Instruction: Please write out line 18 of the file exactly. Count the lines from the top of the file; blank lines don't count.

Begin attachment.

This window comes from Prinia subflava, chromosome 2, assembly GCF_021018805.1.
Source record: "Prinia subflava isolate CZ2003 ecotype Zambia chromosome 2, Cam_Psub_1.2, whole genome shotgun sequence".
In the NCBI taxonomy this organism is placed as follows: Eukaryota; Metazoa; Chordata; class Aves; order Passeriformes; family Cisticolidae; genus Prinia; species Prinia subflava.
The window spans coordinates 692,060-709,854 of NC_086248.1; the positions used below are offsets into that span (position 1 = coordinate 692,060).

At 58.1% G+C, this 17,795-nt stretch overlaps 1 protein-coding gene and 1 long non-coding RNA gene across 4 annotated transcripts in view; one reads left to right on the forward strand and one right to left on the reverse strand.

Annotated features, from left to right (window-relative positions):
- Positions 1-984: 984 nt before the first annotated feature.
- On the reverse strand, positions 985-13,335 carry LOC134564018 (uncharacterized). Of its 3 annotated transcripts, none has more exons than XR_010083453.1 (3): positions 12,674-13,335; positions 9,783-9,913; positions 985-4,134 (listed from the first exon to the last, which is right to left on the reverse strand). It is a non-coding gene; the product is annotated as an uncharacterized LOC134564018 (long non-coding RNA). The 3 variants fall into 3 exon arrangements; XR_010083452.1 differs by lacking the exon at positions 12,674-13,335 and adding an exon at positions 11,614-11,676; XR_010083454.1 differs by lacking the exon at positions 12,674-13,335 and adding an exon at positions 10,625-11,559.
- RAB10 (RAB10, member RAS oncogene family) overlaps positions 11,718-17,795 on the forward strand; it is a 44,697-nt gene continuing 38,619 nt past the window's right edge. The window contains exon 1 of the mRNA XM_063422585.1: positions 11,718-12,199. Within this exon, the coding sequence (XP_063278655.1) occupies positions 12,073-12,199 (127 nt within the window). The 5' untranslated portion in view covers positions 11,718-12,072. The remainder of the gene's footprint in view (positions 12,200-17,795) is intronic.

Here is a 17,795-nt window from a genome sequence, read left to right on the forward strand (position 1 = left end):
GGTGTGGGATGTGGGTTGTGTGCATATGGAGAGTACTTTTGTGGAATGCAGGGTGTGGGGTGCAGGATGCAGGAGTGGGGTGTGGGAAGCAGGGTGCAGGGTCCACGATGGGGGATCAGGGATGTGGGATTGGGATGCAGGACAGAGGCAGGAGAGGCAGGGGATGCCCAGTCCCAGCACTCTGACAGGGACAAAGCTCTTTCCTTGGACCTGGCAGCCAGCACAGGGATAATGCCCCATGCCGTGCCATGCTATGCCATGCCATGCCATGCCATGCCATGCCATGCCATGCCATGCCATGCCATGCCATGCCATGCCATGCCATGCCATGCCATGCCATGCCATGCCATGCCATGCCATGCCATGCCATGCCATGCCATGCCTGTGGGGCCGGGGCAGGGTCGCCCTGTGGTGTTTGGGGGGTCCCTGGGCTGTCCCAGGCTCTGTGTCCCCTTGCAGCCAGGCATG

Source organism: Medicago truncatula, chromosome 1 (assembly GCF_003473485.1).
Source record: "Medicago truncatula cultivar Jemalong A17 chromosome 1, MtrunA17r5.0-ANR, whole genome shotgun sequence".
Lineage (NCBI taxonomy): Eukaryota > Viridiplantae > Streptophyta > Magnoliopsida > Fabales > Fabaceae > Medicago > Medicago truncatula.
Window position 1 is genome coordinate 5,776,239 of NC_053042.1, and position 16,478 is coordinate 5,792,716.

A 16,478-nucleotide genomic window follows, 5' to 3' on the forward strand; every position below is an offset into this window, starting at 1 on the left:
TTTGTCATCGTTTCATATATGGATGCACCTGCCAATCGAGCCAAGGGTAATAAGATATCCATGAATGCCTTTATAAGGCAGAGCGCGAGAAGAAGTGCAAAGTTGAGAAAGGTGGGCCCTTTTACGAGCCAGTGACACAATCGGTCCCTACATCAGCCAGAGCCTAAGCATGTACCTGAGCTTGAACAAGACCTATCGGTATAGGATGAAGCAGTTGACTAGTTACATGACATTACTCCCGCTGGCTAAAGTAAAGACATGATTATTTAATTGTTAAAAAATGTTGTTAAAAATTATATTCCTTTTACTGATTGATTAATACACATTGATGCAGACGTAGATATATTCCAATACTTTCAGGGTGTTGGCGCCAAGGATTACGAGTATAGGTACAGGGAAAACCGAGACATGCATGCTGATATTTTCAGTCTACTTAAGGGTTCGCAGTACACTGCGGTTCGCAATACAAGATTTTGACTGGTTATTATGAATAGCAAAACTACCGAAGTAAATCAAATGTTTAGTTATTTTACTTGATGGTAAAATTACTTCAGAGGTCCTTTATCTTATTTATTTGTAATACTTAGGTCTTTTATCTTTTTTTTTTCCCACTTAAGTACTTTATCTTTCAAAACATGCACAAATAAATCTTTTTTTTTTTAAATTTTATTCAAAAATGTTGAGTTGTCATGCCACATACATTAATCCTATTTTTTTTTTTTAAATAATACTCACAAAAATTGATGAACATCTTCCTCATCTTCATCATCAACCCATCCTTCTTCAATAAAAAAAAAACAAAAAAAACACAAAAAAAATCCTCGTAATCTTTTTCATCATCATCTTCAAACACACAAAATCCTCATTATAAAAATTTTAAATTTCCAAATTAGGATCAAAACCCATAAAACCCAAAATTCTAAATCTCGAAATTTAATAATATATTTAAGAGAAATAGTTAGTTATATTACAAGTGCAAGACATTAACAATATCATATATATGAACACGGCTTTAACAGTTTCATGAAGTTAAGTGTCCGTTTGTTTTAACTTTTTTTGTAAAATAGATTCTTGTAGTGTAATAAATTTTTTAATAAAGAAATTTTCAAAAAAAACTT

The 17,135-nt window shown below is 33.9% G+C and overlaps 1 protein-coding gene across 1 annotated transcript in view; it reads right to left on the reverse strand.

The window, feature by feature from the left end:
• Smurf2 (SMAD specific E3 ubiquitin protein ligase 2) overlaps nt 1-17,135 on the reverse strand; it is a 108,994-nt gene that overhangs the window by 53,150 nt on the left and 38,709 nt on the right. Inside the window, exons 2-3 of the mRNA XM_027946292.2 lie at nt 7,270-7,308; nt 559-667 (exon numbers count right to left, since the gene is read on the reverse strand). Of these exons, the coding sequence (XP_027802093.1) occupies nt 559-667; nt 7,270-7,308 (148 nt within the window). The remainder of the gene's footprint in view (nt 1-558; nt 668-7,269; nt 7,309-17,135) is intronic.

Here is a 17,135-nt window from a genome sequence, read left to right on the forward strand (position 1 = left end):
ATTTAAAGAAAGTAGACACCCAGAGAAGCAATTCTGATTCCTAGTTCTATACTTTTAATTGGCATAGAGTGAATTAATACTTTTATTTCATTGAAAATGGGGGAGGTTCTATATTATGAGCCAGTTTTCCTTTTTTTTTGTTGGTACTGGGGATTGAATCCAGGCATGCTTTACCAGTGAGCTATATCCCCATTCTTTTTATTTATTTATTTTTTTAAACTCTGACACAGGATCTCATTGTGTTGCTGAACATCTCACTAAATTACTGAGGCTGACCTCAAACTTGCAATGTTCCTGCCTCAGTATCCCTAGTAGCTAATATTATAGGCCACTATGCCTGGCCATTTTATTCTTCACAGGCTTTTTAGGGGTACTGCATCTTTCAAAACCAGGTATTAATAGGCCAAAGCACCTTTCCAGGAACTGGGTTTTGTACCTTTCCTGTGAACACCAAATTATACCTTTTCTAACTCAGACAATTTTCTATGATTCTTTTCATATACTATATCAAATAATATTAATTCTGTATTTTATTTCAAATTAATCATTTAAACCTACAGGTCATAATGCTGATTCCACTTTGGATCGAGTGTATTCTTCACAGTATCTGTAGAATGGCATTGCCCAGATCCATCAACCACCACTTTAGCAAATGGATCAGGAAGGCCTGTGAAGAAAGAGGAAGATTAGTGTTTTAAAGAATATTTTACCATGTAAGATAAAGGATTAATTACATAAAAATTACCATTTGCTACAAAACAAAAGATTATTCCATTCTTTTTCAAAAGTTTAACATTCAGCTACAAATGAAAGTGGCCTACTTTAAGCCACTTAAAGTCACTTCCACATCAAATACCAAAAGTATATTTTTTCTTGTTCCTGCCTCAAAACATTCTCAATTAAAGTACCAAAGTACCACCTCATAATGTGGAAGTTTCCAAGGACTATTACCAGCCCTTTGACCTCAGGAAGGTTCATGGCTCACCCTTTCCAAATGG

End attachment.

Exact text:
The 17,135-nt window shown below is 33.9% G+C and overlaps 1 protein-coding gene across 1 annotated transcript in view; it reads right to left on the reverse strand.